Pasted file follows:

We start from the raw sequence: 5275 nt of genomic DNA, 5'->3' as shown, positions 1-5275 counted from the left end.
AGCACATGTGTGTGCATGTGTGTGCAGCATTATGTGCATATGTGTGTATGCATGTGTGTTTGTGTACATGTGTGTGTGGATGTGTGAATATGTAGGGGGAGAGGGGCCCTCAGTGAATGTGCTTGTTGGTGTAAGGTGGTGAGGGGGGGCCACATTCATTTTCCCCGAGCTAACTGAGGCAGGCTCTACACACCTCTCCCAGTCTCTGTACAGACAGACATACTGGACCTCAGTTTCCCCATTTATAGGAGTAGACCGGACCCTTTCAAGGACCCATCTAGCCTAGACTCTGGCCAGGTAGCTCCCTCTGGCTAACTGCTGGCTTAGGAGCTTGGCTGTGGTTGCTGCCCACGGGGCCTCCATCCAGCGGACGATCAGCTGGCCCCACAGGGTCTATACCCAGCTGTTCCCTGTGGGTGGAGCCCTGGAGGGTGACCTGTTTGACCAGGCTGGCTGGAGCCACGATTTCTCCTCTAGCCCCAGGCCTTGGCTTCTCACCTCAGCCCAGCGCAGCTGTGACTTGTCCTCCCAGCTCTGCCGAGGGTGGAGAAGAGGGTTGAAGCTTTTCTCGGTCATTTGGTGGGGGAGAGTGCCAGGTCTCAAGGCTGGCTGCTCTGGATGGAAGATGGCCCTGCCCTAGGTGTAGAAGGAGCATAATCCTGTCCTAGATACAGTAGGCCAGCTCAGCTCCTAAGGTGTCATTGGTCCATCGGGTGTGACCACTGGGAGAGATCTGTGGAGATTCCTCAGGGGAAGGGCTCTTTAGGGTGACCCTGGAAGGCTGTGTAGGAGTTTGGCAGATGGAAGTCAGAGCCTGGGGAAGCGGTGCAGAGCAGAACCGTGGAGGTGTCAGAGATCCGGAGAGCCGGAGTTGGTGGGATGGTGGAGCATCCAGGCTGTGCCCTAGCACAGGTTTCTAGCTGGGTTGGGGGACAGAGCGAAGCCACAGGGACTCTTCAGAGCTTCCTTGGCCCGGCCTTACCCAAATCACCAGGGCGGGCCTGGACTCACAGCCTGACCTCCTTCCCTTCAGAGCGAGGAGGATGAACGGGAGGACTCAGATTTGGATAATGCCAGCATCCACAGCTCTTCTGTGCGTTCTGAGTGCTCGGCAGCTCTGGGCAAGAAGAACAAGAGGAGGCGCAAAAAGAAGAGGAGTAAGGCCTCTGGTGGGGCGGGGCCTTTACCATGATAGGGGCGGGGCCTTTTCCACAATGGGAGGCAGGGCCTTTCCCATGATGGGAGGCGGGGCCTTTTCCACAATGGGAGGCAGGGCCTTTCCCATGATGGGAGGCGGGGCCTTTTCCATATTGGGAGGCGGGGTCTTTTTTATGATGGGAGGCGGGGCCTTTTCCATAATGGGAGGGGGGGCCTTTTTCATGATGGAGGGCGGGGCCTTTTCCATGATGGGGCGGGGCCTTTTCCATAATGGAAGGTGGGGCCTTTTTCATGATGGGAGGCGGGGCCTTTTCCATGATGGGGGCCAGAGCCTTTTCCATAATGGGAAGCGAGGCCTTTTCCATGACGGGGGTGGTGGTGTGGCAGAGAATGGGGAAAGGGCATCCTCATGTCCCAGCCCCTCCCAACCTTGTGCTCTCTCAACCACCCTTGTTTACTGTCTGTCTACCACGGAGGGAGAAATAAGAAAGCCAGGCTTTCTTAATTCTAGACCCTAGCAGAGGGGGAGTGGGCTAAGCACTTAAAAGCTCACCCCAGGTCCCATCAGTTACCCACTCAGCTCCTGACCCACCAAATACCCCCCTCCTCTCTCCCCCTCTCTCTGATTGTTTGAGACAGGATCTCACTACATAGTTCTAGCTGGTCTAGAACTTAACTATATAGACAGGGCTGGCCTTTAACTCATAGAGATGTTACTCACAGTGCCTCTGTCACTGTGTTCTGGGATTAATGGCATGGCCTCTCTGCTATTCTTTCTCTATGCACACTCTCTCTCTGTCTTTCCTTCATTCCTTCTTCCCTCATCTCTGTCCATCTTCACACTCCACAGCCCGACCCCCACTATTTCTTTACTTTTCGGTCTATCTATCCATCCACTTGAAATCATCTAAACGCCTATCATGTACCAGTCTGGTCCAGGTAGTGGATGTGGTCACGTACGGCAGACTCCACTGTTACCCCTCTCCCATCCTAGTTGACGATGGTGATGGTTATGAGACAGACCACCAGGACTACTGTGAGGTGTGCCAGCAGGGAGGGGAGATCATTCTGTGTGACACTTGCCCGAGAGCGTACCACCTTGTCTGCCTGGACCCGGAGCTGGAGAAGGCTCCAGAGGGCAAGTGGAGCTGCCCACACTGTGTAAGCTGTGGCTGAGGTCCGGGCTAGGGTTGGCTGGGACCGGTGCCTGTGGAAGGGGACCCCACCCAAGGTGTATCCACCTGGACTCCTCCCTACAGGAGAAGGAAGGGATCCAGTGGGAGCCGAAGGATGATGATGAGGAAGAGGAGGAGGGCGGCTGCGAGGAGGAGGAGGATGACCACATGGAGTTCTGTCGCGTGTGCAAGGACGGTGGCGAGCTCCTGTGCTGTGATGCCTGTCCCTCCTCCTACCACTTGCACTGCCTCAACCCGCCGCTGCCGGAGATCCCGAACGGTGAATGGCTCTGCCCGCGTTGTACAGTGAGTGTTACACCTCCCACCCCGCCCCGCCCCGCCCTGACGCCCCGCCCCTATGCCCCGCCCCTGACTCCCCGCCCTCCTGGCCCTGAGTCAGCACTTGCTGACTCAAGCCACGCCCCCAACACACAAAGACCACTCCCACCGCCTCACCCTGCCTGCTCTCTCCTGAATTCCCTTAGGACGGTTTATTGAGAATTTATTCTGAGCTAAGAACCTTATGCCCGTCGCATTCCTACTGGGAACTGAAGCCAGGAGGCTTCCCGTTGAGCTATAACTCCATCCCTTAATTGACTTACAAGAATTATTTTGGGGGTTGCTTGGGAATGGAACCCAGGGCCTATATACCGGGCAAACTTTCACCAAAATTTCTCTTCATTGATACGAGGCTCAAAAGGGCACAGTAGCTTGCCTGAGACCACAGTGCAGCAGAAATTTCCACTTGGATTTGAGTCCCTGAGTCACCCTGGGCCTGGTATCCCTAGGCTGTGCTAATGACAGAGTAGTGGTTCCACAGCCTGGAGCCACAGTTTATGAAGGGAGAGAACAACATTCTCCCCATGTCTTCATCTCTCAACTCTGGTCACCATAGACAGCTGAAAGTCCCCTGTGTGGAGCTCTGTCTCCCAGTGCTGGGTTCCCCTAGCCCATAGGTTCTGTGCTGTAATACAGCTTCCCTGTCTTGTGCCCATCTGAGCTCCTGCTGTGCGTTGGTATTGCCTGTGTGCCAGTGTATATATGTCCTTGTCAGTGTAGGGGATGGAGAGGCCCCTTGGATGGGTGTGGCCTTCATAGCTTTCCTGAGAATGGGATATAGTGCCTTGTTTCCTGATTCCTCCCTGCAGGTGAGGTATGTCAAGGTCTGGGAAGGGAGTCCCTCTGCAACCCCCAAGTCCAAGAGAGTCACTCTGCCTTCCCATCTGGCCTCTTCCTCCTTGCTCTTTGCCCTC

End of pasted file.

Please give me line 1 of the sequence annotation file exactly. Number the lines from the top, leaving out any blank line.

We start from the raw sequence: 5275 nt of genomic DNA, 5'->3' as shown, positions 1-5275 counted from the left end.